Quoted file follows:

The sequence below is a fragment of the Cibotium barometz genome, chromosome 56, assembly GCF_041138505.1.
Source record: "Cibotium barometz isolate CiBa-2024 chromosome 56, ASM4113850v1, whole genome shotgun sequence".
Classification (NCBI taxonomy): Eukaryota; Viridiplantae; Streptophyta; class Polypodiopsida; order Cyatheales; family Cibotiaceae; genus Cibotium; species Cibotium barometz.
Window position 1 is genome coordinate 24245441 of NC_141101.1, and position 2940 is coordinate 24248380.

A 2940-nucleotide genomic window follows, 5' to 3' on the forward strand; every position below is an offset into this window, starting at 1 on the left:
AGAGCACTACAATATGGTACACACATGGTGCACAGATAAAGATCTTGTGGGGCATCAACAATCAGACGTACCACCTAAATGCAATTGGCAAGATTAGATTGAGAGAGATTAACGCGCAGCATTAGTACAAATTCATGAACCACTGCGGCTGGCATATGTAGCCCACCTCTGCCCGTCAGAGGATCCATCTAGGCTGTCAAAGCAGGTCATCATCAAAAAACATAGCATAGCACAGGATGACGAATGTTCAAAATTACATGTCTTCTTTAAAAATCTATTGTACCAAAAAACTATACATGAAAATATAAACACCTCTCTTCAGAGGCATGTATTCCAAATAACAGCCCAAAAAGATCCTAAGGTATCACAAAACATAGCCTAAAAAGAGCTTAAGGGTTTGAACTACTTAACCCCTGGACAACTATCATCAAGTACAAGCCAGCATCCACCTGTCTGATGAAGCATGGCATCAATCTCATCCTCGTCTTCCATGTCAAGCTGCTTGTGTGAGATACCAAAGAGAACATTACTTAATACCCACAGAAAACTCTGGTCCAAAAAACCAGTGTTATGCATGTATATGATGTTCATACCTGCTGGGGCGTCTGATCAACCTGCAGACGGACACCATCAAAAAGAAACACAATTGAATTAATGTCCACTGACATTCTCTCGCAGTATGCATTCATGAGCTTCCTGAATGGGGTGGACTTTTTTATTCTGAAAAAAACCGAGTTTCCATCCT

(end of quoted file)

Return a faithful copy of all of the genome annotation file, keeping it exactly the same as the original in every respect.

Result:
The sequence below is a fragment of the Cibotium barometz genome, chromosome 56, assembly GCF_041138505.1.
Source record: "Cibotium barometz isolate CiBa-2024 chromosome 56, ASM4113850v1, whole genome shotgun sequence".
Classification (NCBI taxonomy): Eukaryota; Viridiplantae; Streptophyta; class Polypodiopsida; order Cyatheales; family Cibotiaceae; genus Cibotium; species Cibotium barometz.
Window position 1 is genome coordinate 24245441 of NC_141101.1, and position 2940 is coordinate 24248380.

A 2940-nucleotide genomic window follows, 5' to 3' on the forward strand; every position below is an offset into this window, starting at 1 on the left:
AGAGCACTACAATATGGTACACACATGGTGCACAGATAAAGATCTTGTGGGGCATCAACAATCAGACGTACCACCTAAATGCAATTGGCAAGATTAGATTGAGAGAGATTAACGCGCAGCATTAGTACAAATTCATGAACCACTGCGGCTGGCATATGTAGCCCACCTCTGCCCGTCAGAGGATCCATCTAGGCTGTCAAAGCAGGTCATCATCAAAAAACATAGCATAGCACAGGATGACGAATGTTCAAAATTACATGTCTTCTTTAAAAATCTATTGTACCAAAAAACTATACATGAAAATATAAACACCTCTCTTCAGAGGCATGTATTCCAAATAACAGCCCAAAAAGATCCTAAGGTATCACAAAACATAGCCTAAAAAGAGCTTAAGGGTTTGAACTACTTAACCCCTGGACAACTATCATCAAGTACAAGCCAGCATCCACCTGTCTGATGAAGCATGGCATCAATCTCATCCTCGTCTTCCATGTCAAGCTGCTTGTGTGAGATACCAAAGAGAACATTACTTAATACCCACAGAAAACTCTGGTCCAAAAAACCAGTGTTATGCATGTATATGATGTTCATACCTGCTGGGGCGTCTGATCAACCTGCAGACGGACACCATCAAAAAGAAACACAATTGAATTAATGTCCACTGACATTCTCTCGCAGTATGCATTCATGAGCTTCCTGAATGGGGTGGACTTTTTTATTCTGAAAAAAACCGAGTTTCCATCCT